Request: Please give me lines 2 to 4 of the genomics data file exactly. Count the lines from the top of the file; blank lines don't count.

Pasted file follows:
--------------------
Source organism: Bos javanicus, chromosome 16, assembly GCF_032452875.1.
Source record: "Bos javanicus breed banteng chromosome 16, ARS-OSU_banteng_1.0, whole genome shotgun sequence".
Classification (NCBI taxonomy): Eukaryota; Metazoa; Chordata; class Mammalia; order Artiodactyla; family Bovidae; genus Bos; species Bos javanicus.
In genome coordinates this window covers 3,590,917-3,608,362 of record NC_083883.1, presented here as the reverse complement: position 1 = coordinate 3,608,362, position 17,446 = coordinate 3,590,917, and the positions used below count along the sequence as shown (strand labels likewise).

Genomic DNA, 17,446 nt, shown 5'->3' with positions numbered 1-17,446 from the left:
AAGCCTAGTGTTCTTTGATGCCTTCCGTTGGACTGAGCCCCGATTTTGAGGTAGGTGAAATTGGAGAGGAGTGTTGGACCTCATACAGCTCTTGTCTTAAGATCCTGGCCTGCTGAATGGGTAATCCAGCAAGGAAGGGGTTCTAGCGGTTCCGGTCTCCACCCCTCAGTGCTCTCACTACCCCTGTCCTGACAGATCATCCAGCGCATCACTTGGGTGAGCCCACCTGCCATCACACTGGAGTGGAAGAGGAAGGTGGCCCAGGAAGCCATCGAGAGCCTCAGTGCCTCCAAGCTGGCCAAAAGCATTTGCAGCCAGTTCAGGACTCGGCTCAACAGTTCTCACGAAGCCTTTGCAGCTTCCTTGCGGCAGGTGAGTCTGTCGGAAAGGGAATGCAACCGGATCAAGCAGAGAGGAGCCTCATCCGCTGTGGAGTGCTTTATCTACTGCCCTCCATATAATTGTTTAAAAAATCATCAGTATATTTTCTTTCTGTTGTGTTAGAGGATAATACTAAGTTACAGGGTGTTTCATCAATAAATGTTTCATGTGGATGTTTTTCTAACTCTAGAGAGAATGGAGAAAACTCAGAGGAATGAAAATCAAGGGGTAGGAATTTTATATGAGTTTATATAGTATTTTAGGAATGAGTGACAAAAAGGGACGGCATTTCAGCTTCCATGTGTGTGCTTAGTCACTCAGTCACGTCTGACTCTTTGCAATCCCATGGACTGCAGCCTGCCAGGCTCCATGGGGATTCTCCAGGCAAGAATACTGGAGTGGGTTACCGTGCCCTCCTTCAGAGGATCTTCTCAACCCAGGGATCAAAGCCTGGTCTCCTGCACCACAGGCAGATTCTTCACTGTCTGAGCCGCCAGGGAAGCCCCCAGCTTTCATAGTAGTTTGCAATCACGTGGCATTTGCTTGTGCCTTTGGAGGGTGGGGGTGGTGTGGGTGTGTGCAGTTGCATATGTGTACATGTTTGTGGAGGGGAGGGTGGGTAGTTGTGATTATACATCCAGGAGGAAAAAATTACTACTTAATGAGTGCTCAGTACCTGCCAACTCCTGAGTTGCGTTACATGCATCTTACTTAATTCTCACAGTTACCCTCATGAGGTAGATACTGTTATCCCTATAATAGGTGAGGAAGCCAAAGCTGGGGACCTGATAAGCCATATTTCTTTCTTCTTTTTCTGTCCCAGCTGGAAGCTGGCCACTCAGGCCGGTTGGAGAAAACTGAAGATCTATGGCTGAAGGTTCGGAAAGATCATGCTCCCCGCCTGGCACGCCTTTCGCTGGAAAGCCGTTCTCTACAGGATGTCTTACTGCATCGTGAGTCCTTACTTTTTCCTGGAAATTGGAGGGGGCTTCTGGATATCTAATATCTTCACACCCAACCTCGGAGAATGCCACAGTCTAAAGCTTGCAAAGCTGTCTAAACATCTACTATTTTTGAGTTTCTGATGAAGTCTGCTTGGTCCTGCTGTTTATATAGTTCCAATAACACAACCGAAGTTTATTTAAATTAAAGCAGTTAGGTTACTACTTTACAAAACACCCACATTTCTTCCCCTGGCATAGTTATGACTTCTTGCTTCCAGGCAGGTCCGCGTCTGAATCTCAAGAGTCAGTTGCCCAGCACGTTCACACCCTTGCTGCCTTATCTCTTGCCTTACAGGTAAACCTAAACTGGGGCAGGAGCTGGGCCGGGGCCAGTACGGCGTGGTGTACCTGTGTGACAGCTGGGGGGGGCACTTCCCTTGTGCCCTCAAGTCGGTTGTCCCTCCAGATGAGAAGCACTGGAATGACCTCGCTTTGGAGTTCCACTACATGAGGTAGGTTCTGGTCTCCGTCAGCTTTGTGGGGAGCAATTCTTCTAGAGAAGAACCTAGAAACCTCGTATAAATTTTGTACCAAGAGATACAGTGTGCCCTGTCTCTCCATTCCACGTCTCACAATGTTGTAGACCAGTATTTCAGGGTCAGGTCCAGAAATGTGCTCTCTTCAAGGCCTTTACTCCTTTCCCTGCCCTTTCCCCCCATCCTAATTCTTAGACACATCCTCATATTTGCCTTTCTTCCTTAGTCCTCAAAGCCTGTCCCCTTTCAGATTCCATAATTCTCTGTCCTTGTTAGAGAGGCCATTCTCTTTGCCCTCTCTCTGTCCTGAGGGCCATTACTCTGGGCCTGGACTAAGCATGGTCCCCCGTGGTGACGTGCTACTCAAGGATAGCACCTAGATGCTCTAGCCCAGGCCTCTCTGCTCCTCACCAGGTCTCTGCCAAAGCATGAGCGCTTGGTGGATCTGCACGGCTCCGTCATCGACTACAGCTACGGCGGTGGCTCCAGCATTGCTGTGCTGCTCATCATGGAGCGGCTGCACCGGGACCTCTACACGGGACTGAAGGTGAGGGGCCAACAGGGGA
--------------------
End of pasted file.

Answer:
Source record: "Bos javanicus breed banteng chromosome 16, ARS-OSU_banteng_1.0, whole genome shotgun sequence".
Classification (NCBI taxonomy): Eukaryota; Metazoa; Chordata; class Mammalia; order Artiodactyla; family Bovidae; genus Bos; species Bos javanicus.
In genome coordinates this window covers 3,590,917-3,608,362 of record NC_083883.1, presented here as the reverse complement: position 1 = coordinate 3,608,362, position 17,446 = coordinate 3,590,917, and the positions used below count along the sequence as shown (strand labels likewise).